Labour’s efforts to stem the nationalist tide in Scotland aren’t working. Lord Ashcroft has polled eight marginals north of the border and the results confirm that the SNP is on course to conquer Scotland. In three Labour-held seats — East Renfrewshire, Glasgow South West, Paisley & Renfrewshire South — the SNP is set to take the seats with double digit swings. The Nats are 11 points ahead in Paisley, previously held by Douglas Alexander. In Jim Murphy’s seat of East Renfrewshire, a one point Labour lead in February has turned into a nine-point SNP lead.
The news isn’t much better for the Liberal Democrats. The party is set to lose all four marginals Ashcroft has polled: Charles Kennedy in Ross, Skye & Lochaber, Jo Swinson in East Dunbartonshire, Ming Campbell’s old seat North East Fife and Berwickshire, Roxburgh & Selkirk. While the first three are set to swing to the SNP, the Tories are surprisingly ahead in Berwickshire by one point. But the Tories’ only seat north of the border, Dumfriesshire, Clydesdale & Tweeddale, is set to be taken by the SNP.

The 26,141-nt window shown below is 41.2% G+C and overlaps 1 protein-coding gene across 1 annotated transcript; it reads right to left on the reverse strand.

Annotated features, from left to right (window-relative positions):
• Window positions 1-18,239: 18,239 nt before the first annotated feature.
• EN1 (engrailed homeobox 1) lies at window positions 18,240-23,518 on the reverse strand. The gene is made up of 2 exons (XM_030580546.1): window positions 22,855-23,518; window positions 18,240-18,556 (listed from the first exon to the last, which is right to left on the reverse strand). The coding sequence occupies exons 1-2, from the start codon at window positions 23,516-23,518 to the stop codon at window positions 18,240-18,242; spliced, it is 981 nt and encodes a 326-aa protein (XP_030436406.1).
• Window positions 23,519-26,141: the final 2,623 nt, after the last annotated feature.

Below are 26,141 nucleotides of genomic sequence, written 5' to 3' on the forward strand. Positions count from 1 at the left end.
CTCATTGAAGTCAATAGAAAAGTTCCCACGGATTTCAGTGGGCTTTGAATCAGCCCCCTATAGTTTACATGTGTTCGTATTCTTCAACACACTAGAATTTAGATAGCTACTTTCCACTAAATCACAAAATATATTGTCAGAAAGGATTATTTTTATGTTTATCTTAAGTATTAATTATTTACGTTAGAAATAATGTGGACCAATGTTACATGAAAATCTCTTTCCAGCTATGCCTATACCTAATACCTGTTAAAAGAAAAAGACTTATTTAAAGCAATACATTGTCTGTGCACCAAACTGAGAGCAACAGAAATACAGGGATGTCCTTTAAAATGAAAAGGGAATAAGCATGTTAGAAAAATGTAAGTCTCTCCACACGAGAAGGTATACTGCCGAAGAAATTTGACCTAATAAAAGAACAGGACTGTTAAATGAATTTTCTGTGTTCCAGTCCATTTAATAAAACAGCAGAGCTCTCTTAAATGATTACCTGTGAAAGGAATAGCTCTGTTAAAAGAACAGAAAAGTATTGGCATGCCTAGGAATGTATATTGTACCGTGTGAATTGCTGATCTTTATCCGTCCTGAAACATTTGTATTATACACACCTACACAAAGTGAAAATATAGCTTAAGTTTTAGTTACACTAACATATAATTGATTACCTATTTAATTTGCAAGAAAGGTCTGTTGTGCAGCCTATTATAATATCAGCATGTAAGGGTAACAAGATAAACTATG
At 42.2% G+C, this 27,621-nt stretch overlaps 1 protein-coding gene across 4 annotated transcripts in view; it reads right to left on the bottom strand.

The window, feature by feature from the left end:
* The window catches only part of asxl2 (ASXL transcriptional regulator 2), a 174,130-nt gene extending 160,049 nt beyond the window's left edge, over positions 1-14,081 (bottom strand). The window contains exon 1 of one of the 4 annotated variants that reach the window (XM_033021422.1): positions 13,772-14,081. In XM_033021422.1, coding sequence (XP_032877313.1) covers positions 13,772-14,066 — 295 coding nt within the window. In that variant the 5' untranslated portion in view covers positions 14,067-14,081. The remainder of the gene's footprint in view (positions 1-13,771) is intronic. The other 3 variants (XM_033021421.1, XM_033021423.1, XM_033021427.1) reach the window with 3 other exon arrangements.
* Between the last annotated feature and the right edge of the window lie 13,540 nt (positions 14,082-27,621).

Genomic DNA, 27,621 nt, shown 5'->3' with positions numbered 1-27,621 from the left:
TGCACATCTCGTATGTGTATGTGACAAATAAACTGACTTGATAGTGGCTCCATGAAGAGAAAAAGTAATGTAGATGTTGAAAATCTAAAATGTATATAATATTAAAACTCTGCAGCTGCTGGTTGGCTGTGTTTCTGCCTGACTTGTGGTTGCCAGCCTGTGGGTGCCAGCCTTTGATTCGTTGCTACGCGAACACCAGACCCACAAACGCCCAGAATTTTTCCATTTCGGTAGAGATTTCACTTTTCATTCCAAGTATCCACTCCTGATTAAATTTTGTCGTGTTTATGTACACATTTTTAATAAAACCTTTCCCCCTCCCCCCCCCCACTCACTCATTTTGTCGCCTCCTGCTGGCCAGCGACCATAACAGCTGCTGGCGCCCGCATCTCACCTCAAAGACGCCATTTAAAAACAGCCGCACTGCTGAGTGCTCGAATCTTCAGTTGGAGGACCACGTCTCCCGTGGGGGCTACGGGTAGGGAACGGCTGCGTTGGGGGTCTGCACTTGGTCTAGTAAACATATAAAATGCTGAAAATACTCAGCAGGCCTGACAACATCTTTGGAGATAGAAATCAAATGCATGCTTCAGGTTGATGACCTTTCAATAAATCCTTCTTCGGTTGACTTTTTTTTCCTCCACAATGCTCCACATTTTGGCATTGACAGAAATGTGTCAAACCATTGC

Labour’s poor standing isn’t out of a lack of effort. In the three seats they won in 2010, Ashcroft reports that more people have heard from Labour than the SNP — suggesting that no matter how hard Labour try, it isn’t going to make a difference. The same goes for the Liberal Democrats in their four marginals and the Tories in Dumfriesshire.
As Ashcroft notes in his analysis, there still might be some surprises in store. In East Renfrewshire, the Conservative vote is significantly higher than in the other marginals (25 per cent) and more Tory voters are unwilling to support SNP over Labour. There is a possibility that these Tories might hold their noses, vote Labour and save Jim Murphy to keep the Nats out. Although the SNP is ahead in Berwickshire, the seat is a three way marginal with the Tories, Lib Dems and SNP within two points of each other. These polls confirm that the Nats still has the Big Mo in Scotland and it’s hard to see what could happen over the next three weeks to slow them down.